Austria extends COVID-19 lockdown, sees hard months ahead


FILE PHOTO: Snowboarders ascend the mountain as the spread of the coronavirus disease (COVID-19) continues in Stuhleck, Austria December 31, 2020. REUTERS/Leonhard Foeger

VIENNA (Reuters) - Austria on Sunday extend its third COVID-19 lockdown into February, hoping to drive down infection rates despite an influx of variants that spread the coronavirus more easily.

The goal is to let shops, museums and personal services like hairdressers reopen from Feb. 8, while the catering and tourism sectors will stay shuttered until at least March.

Ski lifts remain open, while schools will resume in-person instruction after the semester break next month.

"We have two to three hard months ahead of us," Chancellor Sebastian Kurz told a news conference, flanked by regional leaders and health officials in a show of unity a day after thousands marched in Vienna to protest against restrictions.

Austria, a country of 8.9 million people, is in its third lockdown, with only essential shops open. The country has reported nearly 390,000 coronavirus cases and almost 7,000 COVID-19-linked deaths since the pandemic began last year.

The government said it wants to get new infections down to 50 per 100,000 residents over a seven-day period, from 130 now. That would be the equivalent of just below 700 new cases per day as it ramps up testing and vaccinations of vulnerable people.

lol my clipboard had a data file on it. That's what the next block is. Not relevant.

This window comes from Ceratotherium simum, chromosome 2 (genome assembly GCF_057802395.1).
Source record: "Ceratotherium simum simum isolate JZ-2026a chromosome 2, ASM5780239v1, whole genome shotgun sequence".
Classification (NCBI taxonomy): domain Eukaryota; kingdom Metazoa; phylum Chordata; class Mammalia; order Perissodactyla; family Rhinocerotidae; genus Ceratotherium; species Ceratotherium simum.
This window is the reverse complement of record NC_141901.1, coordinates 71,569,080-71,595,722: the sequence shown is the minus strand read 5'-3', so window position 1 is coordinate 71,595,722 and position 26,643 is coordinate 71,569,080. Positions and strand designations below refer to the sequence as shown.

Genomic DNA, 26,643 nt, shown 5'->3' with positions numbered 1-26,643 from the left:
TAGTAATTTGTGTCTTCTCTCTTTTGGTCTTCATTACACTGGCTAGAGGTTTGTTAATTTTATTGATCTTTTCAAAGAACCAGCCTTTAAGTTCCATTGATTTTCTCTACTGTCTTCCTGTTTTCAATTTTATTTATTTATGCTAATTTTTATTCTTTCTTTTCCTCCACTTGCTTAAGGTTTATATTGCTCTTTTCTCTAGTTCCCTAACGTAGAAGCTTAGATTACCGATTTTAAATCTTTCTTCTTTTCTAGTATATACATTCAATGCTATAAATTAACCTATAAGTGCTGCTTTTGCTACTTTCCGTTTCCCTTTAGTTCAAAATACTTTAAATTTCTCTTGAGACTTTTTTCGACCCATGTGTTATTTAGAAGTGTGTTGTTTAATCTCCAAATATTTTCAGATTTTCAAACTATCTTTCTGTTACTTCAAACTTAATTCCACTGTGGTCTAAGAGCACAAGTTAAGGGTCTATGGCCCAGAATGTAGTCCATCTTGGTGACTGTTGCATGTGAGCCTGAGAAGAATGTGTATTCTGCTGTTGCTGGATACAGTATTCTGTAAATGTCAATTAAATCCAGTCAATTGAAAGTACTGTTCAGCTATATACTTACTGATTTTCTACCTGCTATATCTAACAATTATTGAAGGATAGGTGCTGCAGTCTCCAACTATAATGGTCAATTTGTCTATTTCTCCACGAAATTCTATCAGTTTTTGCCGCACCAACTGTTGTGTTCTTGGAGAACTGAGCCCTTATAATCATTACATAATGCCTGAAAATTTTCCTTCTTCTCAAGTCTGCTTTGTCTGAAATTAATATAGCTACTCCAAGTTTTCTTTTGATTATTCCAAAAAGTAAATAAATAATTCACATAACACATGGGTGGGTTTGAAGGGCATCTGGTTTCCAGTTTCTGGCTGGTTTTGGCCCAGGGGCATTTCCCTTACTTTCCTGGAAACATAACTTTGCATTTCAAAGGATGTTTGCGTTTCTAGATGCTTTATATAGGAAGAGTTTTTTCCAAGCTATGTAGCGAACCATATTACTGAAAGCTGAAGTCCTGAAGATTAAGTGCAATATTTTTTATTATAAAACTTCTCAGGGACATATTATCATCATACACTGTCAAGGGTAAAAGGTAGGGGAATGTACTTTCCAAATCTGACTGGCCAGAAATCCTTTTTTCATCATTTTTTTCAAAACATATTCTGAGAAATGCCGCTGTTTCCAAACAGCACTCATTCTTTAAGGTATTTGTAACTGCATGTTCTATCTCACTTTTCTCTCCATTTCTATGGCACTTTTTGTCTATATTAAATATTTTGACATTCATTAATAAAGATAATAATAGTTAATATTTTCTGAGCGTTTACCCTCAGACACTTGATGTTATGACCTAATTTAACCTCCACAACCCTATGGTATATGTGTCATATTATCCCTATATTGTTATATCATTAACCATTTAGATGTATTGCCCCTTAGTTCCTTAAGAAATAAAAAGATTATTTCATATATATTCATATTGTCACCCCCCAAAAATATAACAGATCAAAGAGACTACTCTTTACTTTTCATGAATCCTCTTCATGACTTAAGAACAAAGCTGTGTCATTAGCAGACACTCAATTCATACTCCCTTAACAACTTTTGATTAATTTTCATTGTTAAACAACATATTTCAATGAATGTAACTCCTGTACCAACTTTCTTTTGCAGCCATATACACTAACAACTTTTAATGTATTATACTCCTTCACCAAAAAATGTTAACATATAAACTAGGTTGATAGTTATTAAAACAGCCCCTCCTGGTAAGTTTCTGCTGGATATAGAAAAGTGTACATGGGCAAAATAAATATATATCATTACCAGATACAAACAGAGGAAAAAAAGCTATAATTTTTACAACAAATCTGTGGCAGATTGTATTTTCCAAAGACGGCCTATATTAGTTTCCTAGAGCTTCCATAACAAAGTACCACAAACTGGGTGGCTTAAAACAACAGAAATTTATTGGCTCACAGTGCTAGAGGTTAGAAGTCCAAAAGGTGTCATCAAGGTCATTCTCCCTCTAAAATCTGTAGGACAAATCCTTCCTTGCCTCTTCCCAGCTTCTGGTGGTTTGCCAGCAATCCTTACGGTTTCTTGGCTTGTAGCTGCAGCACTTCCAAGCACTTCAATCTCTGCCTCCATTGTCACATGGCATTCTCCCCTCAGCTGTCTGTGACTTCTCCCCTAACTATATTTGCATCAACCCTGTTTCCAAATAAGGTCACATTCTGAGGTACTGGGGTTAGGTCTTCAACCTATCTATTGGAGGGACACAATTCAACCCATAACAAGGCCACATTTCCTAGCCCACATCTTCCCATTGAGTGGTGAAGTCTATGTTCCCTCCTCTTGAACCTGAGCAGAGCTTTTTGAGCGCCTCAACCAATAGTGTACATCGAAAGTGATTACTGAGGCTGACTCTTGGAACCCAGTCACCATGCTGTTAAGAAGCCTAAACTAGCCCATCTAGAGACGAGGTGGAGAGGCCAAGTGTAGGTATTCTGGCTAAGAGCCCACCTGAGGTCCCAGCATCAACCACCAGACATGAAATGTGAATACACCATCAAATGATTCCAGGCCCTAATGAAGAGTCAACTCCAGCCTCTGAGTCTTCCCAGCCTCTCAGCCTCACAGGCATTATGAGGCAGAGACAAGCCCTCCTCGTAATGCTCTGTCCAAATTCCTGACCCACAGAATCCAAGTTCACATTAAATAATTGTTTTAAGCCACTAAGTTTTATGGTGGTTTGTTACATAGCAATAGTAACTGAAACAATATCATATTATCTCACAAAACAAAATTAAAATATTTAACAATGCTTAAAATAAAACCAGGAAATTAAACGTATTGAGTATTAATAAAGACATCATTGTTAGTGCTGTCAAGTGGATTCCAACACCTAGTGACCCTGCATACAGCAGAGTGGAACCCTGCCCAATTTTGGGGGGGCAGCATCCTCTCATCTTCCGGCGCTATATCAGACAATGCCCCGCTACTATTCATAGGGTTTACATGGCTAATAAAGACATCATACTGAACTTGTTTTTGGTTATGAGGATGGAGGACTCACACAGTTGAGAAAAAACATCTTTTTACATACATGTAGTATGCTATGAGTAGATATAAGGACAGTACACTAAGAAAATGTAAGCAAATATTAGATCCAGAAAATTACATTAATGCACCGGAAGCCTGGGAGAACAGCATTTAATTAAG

Kurz left open the prospect of extending the lockdown if case numbers remain stubbornly high.

"At a time of a pandemic there are no guarantees," he said.

The government said people should work from home where possible, doubled to two metres the distance people must stay away from others, and instructed the population to wear FFP2 masks in stores and on public transport from Jan. 25.

Finance Minister Gernot Bluemel said companies hit by the restrictions could get extra state aid covering up to 30% of lost revenue, capped at 60,000 euros ($72,468) per month.

The government had already paid out 2.4 billion euros in aid to 129,000 companies. In total, Austria had paid or set aside more than 31 billion euros to help companies and preserve jobs, he said.

($1 = 0.8280 euros)

(Reporting by Michael Shields; Editing by Toby Chopra)

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